Paganini composed his own works to play exclusively in his concerts, all of which had profound influences on the evolution of violin techniques. His 24 Caprices were probably composed in the period between 1805 to 1809, while he was in the service of the Baciocchi court. Also during this period, he composed the majority of the solo pieces, duo-sonatas,trios and quartets for the guitar. These chamber works may have been inspired by the publication, in Lucca, of the guitar quintets of Boccherini. Many of his variations (and he has become the de facto master of this musical genre), including Le Streghe, The Carnival of Venice, and Nel cor più non mi sento, were composed, or at least first performed, before his European concert tour.


Playbill of Paganini's concert at the Covent Garden in 1832. Note that all solo pieces were of his composition, which was typical of all his concerts.

Generally speaking, Paganini's compositions were technically imaginative, and the timbre of the instrument was greatly expanded as a result of these works. Sounds of different musical instruments and animals were often imitated. One such composition was titled Il Fandango Spanolo (The Spanish Dance), which featured a series of humorous imitations of farm animals. Even more outrageous was a solo piece Duetto Amoroso, in which the sighs and groans of lovers were intimately depicted on the violin. Fortunately there survives a manuscript of the Duetto which has been recorded, while the existence of the Fandango is known only through concert posters.

However, his works were criticized for lacking characteristics of true polyphonism, as pointed out by Eugène Ysaÿe. Yehudi Menuhin, on the other hand, suggested that this might have been the result of his reliance on the guitar (in lieu of the piano) as an aid in composition. The orchestral parts for his concertos were often polite, unadventurous, and clearly supportive of the soloist. In this, his style is consistent with that of other Italian composers such as Paisiello, Rossini and Donizetti, who were influenced by the guitar-song milieu of Naples during this period.

Paganini was also the inspiration of many prominent composers. Both "La Campanella" and the A minor caprice (Nr. 24) have been an object of interest for a number of composers. Franz Liszt, Johannes Brahms, Sergei Rachmaninoff, Boris Blacher, Andrew Lloyd Webber, George Rochberg and Witold Lutosławski, among others, wrote well-known variations on these themes.
Clifford Brown
Clifford Brown
Clifford Brown, American jazz trumpeter. In 1953 he entered the Lionel Hampton orchestra. In 1954, together with drummer Max Roach, he formed a quintet that quickly became famous. It has established itself with its powerful work, richness of inventions and beautiful timbre. His style is a transition between "bop" and "cool".
Peter Mills
Peter Mills
After graduating from Princeton University with a degree in english/dramatic literature, he then acquired his MFA in musical theatre writing at the New York University's Tisch School of the Arts. He is one the founding members of Prospect Theater Company, which frequently put on his work.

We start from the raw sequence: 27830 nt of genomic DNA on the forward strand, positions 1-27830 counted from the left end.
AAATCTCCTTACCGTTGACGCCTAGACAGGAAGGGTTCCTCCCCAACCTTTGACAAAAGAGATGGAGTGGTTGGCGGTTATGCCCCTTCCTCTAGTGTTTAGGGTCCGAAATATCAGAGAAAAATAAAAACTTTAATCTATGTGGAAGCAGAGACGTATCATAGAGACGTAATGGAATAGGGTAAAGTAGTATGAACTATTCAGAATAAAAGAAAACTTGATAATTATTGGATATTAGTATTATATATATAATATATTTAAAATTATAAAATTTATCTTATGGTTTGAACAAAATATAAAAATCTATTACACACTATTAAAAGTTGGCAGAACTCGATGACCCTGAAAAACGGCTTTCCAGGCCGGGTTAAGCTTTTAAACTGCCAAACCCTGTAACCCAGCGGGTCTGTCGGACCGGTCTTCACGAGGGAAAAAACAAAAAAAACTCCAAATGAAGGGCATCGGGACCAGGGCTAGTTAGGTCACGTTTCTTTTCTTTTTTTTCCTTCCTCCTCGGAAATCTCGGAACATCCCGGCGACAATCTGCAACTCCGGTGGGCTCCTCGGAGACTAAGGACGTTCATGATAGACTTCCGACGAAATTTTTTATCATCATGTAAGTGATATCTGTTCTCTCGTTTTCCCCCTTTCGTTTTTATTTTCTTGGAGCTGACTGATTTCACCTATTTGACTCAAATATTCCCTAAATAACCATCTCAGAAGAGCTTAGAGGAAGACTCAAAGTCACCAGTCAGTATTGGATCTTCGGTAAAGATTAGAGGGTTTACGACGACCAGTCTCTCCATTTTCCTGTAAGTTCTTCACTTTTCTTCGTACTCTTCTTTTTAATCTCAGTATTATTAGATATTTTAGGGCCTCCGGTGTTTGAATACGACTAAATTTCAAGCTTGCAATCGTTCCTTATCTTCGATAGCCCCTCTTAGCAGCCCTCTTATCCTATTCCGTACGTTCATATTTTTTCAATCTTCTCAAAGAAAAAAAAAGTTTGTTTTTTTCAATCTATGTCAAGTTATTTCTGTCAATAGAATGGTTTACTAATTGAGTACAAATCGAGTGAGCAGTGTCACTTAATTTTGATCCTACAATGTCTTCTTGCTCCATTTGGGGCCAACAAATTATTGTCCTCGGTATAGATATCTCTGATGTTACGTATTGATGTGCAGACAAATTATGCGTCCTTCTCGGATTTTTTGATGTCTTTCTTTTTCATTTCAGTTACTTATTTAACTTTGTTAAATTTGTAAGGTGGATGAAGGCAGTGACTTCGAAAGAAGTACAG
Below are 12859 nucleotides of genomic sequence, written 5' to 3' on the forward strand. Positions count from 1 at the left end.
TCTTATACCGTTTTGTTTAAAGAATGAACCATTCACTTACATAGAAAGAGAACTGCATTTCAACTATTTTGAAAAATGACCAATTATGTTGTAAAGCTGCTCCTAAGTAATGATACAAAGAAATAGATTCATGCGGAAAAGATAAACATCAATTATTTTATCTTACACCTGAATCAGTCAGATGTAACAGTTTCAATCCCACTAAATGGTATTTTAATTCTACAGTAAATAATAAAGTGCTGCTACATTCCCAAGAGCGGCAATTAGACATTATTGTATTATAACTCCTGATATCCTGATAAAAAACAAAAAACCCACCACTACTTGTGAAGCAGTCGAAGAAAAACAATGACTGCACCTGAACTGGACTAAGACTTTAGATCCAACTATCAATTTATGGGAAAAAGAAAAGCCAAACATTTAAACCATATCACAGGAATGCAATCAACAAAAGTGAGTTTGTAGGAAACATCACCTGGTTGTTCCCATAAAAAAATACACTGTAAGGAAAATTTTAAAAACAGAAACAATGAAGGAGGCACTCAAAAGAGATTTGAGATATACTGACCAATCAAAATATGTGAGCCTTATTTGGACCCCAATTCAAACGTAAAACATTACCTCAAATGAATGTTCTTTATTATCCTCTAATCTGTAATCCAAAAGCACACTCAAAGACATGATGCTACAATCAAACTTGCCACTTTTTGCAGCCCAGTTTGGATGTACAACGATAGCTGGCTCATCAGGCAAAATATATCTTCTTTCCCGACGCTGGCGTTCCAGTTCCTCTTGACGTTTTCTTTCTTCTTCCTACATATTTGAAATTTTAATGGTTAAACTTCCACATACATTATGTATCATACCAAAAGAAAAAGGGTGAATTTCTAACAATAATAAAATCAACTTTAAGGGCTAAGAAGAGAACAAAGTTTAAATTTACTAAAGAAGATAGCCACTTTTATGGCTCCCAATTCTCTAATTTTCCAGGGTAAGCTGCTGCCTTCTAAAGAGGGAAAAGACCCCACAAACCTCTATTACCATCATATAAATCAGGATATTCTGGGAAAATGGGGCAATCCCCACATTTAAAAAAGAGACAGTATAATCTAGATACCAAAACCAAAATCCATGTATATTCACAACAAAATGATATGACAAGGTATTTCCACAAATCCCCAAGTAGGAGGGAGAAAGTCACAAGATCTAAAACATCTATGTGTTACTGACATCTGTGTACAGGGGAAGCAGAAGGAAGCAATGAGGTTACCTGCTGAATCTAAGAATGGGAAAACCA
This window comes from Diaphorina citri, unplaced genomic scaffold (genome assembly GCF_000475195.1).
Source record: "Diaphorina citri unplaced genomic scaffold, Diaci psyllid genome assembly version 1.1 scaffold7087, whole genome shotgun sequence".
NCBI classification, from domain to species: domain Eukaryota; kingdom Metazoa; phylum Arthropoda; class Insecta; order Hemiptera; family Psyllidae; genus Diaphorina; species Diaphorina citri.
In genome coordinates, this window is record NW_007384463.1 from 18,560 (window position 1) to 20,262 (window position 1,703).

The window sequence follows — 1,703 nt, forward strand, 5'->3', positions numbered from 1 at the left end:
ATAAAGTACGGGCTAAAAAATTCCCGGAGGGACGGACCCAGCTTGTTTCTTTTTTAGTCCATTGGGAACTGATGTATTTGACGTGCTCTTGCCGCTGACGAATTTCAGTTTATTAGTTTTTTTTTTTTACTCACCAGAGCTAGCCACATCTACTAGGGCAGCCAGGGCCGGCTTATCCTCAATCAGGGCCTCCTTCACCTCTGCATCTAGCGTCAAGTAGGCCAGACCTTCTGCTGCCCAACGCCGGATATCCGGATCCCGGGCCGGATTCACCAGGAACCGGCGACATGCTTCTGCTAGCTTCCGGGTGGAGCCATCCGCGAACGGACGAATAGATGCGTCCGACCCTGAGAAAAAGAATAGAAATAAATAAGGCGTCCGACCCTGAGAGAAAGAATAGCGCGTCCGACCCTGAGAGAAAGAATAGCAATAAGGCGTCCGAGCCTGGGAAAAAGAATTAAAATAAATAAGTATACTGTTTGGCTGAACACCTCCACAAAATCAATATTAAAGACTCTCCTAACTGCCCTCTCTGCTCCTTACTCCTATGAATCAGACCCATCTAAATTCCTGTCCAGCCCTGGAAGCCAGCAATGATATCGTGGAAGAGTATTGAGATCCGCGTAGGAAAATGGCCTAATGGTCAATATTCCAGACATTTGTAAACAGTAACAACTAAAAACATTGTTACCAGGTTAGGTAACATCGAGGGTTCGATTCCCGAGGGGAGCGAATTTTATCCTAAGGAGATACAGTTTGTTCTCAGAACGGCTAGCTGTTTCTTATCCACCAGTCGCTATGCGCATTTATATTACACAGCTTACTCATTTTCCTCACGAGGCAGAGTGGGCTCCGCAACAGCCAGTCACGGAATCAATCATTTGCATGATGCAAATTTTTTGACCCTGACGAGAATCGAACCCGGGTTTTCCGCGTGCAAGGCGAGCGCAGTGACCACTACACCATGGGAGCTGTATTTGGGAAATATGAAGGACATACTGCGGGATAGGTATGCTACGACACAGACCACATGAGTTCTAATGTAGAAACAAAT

Astor Piazzolla
Astor Piazzolla
Ástor Pantaleón Piazzolla (March 11, 1921 – July 4, 1992) was an Argentine tango composer and bandoneón player. His oeuvre revolutionized the traditional tango into a new style termed nuevo tango, incorporating elements from jazz and classical music. An excellent bandoneonist, he regularly performed his own compositions with different ensembles.

Piazzolla's nuevo tango was distinct from the traditional tango in its incorporation of elements of jazz, its use of extended harmonies and dissonance, its use of counterpoint, and its ventures into extended compositional forms. As Argentine psychoanalyst Carlos Kuri has pointed out, Piazzolla's fusion of tango with this wide range of other recognizable Western musical elements was so successful that it produced a new individual style transcending these influences. It is precisely this success, and individuality, that makes it hard to pin down where particular influences reside in his compositions, but some aspects are clear. The use of the passacaglia technique of a circulating bass line and harmonic sequence, invented and much used in 17th and 18th century baroque music but also central to the idea of jazz "changes", predominates in most of Piazzolla's mature compositions. Another clear reference to the baroque is the often complex and virtuosic counterpoint that sometimes follows strict fugal behavior but more often simply allows each performer in the group to assert his voice. A further technique that emphasises this sense of democracy and freedom among the musicians is improvisation that is borrowed from jazz in concept, but in practice involves a different vocabulary of scales and rhythms that stay within the parameters of the established tango sound-world. Pablo Ziegler has been particularly responsible for developing this aspect of the style both within Piazzolla's groups and since the composer's death.
Alan Menken
Alan Menken
Alan Menken (born July 22, 1949 in New Rochelle, New York) is an American Broadway and an eight-time Academy Award winning composer and pianist. Menken has collaborated with several renowned lyricists including Howard Ashman (1950-1991), Tim Rice and Stephen Schwartz.